Getting to know your potential future colleagues a little better can be a valuable thing. Seeing how they react to and interact with other people in “realistic” situations somewhat resembling the work they will be expected to do can give insights that change uncertainty into “hell yeah!”… or thumbs-up to thumbs-down. While the process was costly in terms of people’s time (on both sides of the table) we found the “Sprint In A Day” format to provide a lot of useful information we could use to make a more balanced decision.
As a successful candidate was expected to participate and contribute throughout the SDLC we tried to capture as much of this as reasonably possible in the SIAD. We would have them do a bit of testing, a bit of planning, prioritising, and story writing, and they would pair up with a developer for implementing a few things:
We would start off with a session of “paired” testing and exploration of a small web app pulling in information about football matches and scores from a 3rd party source. The app provided some summary info and allowed navigating through dates and to do some basic filtering. While it was of course the candidate who drove the testing, the paired tester would be chatting along and asking questions about why we did this or that if the candidate went silent. We would ask them to think out loud so we could get a feel for how they worked, as well as giving us the chance to nudge them in the right direction if they were going off into the weeds or was getting close to some juicy bug but started to veer off.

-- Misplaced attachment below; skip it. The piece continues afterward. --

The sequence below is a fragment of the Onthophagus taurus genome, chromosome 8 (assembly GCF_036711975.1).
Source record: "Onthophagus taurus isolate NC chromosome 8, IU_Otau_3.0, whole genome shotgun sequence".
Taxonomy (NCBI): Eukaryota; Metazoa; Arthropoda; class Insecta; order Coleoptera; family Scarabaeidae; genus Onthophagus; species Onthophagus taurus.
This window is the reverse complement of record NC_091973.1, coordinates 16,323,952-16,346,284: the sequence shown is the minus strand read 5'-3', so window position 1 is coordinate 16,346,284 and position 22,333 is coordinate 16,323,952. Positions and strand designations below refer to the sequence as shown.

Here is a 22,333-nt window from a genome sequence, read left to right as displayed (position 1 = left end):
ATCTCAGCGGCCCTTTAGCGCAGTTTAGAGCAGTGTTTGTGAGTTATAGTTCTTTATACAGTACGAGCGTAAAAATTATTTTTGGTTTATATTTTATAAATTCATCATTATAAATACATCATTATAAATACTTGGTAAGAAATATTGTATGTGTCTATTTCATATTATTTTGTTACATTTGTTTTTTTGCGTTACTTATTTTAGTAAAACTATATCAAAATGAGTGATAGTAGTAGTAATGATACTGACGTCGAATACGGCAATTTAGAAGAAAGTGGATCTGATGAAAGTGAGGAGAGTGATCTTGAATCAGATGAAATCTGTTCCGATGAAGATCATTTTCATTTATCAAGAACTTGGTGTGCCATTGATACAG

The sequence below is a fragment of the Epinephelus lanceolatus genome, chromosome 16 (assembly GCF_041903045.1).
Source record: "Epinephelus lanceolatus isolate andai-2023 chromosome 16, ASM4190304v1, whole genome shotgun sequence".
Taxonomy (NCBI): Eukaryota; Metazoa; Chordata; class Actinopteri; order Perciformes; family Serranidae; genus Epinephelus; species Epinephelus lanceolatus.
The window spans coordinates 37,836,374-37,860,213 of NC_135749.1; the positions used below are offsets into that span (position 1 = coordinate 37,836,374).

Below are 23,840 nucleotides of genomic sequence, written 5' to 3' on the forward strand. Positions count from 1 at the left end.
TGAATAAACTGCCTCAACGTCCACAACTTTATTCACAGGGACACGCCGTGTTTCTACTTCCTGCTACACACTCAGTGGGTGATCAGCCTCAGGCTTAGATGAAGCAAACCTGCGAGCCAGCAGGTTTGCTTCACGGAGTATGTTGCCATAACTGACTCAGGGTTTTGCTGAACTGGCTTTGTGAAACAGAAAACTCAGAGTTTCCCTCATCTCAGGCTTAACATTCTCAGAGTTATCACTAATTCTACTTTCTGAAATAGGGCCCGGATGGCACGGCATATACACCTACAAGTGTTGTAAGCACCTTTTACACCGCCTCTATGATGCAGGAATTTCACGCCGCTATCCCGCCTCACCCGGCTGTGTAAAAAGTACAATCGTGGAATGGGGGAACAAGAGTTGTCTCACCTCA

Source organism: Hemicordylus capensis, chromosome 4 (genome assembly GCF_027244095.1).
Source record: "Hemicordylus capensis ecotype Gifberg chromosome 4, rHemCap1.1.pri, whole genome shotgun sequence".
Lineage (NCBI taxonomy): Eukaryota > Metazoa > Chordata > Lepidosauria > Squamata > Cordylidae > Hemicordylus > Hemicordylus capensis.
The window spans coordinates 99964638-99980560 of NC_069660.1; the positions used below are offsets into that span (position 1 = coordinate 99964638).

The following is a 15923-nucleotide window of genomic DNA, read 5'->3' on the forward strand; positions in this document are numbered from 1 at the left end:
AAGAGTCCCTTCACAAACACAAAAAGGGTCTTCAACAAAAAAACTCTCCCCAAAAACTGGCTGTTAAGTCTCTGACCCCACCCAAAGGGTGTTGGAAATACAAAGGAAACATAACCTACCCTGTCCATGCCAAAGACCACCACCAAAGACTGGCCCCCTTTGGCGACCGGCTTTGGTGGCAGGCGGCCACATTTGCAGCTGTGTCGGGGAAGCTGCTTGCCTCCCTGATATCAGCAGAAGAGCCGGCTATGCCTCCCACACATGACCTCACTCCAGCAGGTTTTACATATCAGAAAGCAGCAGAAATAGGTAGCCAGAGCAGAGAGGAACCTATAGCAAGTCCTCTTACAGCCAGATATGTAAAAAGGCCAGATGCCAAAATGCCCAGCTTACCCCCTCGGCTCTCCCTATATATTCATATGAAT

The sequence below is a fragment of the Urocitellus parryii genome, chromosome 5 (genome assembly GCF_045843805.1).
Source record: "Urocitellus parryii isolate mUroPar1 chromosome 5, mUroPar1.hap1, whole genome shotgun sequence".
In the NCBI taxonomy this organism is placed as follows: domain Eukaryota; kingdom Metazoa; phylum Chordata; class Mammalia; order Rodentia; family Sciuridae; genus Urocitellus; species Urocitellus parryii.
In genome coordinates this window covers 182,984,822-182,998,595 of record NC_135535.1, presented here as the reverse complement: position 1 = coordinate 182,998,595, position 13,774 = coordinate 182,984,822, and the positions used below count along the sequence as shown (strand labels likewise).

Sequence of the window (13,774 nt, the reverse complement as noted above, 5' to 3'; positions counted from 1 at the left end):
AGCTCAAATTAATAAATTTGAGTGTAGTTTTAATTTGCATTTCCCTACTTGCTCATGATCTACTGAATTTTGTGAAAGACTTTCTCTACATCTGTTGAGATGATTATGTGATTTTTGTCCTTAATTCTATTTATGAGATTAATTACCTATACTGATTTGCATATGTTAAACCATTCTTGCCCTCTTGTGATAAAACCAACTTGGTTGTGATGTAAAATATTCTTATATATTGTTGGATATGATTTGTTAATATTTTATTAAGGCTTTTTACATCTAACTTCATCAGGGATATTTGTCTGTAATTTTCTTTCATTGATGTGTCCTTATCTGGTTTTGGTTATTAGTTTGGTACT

Part of the paired testers “mission” was to make the candidate relax a bit, feel welcome and that we did this together. We didn’t want an interrogation, more of a discovery. Even though a bit of healthy stress can sharpen the senses most people tend to think more freely when they feel at least a little bit comfortable. In general we wanted to learn how they worked in a healthy environment, not how they would react to waterboarding at Gitmo.
This session was about an hour and forty-five minutes and like the homework it was fairly open for the candidate to show their strengths with a few limitations; we would not spend time on installing complex tools or build automation, but they were encouraged to describe how and why they would like to do this if that was the case.